APPS: When smartphones go wild

By John Bendel, editor-at-large

App is short for application. You knew that was already shrunk of course, but we're starting from the beginning here, so bear with me.

Applications are computer programs, but when they shrank the computer to fit in a cellphone, they shrunk what we call the programs too. Now they're apps. A cellphone without a computer is just a cellphone. A cellphone with a computer - and a couple of other things - is a smartphone.

IBM made something close to a smartphone in 1992. You could call it, fax it, email it, and use it to keep your calendar and contacts. It was called Simon, but IBM forgot to refer to it as "smart." AT&T did that for its combination cellphone and handheld computer in 1995. AT&T referred to its PhoneWriter Communicator - the official name - as a "smart phone."

In 2007, Apple knew better than to call its attractive, affordable new "smartphone" anything as clumsy as PhoneWriter Communicator. They called it simply the iPhone, and the iPhone transformed the planet.

iPhones and the smartphones that quickly followed changed daily life and many industries. Trucking is just one. It's now possible to manage virtually all the communications and documentation for most loads entirely on a smartphone. It can replace pay phones, truck stop scanning, paper maps, your dedicated navigation system, and even your laptop and the company's onboard computer. Not that all those things will actually go away, but thanks to the original iPhone, it's clear where we're headed.

That 2007 device comprised a cellphone, a computer, GPS, a camera, and motion sensors in a single handset. Like the PC before it, the iPhone needed only one more element to completely reshape, well, just about everything - software.

Enter the mobile app.

The good

There wouldn't be nearly as many apps as there are if they didn't appeal to a lot of people, and there are a lot of apps. The Apple App Store claims to offer 1.4 million different apps. Google Play, the Android app store, says they have 1.43 million. Many of those apps are free.

One of my faves is Google Maps. Call it up, press a screen button, and it instantly answers the question you always feel foolish asking: "Where the hell am I?" Google Maps also offers real-time traffic data. Get used to seeing the Cross Bronx Expressway portion of I-95 in bumper-to-bumper red.

Some free apps can save you real money. If you text a lot, for example, Facebook Messenger can save you cash over phone company texting fees. Officially known as SMS for Short Messaging Service, traditional texting limits you to 160 characters per message. For each message, you pay something like 10 cents or a regular surcharge on your wireless bill.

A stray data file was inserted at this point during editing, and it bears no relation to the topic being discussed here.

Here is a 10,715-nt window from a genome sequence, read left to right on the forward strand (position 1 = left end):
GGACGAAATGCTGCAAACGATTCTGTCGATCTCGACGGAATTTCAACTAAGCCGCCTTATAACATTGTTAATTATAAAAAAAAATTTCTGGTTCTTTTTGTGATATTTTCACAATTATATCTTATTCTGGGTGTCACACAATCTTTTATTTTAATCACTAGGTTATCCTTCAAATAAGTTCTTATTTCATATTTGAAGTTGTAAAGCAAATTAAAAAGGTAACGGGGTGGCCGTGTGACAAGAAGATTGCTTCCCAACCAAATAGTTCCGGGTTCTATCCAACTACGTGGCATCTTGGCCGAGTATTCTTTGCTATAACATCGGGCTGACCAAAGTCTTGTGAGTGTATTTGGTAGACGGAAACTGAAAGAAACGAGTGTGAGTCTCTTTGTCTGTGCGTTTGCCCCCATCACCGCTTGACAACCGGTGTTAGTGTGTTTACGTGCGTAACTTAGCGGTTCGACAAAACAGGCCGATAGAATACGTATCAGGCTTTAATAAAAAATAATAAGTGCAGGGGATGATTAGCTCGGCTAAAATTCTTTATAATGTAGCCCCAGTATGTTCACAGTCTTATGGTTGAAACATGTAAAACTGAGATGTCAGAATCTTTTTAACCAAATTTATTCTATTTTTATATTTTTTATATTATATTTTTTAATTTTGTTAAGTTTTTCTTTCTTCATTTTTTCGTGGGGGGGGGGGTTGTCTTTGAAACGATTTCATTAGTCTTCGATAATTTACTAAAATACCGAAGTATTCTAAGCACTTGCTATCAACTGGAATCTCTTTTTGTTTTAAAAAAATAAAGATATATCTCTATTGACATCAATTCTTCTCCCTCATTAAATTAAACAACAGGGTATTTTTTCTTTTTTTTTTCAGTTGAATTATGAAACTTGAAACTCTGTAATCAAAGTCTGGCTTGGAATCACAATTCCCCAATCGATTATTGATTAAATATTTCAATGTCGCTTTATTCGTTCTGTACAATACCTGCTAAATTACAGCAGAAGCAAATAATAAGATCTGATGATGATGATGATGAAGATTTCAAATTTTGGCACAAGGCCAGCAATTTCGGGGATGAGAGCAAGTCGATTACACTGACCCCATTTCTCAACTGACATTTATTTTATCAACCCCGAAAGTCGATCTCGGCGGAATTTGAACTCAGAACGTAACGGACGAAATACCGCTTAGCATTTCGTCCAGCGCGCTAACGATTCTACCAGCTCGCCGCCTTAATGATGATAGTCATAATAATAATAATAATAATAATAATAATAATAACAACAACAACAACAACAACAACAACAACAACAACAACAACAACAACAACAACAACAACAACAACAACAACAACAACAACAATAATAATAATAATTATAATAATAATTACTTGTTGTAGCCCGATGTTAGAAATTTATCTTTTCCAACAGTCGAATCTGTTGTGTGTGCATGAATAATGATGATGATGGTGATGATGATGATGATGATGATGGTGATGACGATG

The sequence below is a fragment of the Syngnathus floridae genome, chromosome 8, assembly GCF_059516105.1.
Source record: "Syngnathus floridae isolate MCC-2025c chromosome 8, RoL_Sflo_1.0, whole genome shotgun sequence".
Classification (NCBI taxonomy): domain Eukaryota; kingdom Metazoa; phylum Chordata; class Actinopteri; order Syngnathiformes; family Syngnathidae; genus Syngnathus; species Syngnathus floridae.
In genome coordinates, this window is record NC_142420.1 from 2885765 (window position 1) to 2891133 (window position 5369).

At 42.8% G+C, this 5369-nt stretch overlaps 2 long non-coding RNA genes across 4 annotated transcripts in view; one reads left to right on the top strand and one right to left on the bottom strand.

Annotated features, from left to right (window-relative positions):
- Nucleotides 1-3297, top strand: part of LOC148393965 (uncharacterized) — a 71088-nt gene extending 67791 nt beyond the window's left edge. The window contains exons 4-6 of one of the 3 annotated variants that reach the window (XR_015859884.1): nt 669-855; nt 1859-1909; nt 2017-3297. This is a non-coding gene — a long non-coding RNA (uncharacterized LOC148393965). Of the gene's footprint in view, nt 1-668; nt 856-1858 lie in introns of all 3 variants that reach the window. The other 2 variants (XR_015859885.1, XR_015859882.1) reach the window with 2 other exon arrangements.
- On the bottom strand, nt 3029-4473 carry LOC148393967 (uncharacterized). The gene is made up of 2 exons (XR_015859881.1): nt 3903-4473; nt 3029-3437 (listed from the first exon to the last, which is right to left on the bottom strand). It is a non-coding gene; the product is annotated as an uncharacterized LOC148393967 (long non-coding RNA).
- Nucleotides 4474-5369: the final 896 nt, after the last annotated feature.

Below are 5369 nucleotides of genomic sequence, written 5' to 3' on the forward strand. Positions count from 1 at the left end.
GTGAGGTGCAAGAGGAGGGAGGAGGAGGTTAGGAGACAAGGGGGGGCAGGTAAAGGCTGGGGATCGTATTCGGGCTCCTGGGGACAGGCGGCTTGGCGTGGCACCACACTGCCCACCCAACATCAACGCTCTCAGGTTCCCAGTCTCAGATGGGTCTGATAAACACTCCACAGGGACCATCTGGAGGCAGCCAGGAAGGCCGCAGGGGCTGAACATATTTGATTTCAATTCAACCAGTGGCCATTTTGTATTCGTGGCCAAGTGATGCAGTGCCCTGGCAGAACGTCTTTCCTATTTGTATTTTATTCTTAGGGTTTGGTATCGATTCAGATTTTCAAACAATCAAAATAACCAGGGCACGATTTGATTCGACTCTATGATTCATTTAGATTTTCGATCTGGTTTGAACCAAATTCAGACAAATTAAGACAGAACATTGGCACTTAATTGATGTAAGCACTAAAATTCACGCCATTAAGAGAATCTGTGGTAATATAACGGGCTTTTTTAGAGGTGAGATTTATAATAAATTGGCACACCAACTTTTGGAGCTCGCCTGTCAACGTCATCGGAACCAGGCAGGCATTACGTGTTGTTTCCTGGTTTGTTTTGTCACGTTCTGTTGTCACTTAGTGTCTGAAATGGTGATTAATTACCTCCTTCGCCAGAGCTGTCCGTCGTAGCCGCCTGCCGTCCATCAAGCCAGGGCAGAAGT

Facebook Messenger lets you send pictures and text messages without the character limits of phone company SMS. That's because your texts travel as binary data, not as SMS. Yes, you pay for data but - where messages are concerned - not nearly as much as for text. The Facebook Messenger app is separate from and does not require membership in Facebook. While SMS can be sent from and received by any smartphone (and many non-smart, flip phones), Messenger requires that both parties have the app.

Some good apps do cost something upfront. For example, WhatsApp, a messaging app that does pretty much what Facebook Messenger does will cost you 99 cents to download, but nothing after that.

If you know what you're looking for, trucking apps are easy to find. If you're just browsing through a big app emporium like Google Play, Apple's App Store, or Amazon Apps and Games, things get trickier.

The bad

Apple introduced its App Store, the first app retailer, in March of 2008. Later the same year, Google launched one for smartphones using the Google operating system, Android. But the first apps I ever met were on my first smartphone. I suspect that's the case for most of us. I didn't ask for them, and I don't want them, but there they were taking up precious memory, just waiting for me to plug in my credit card number.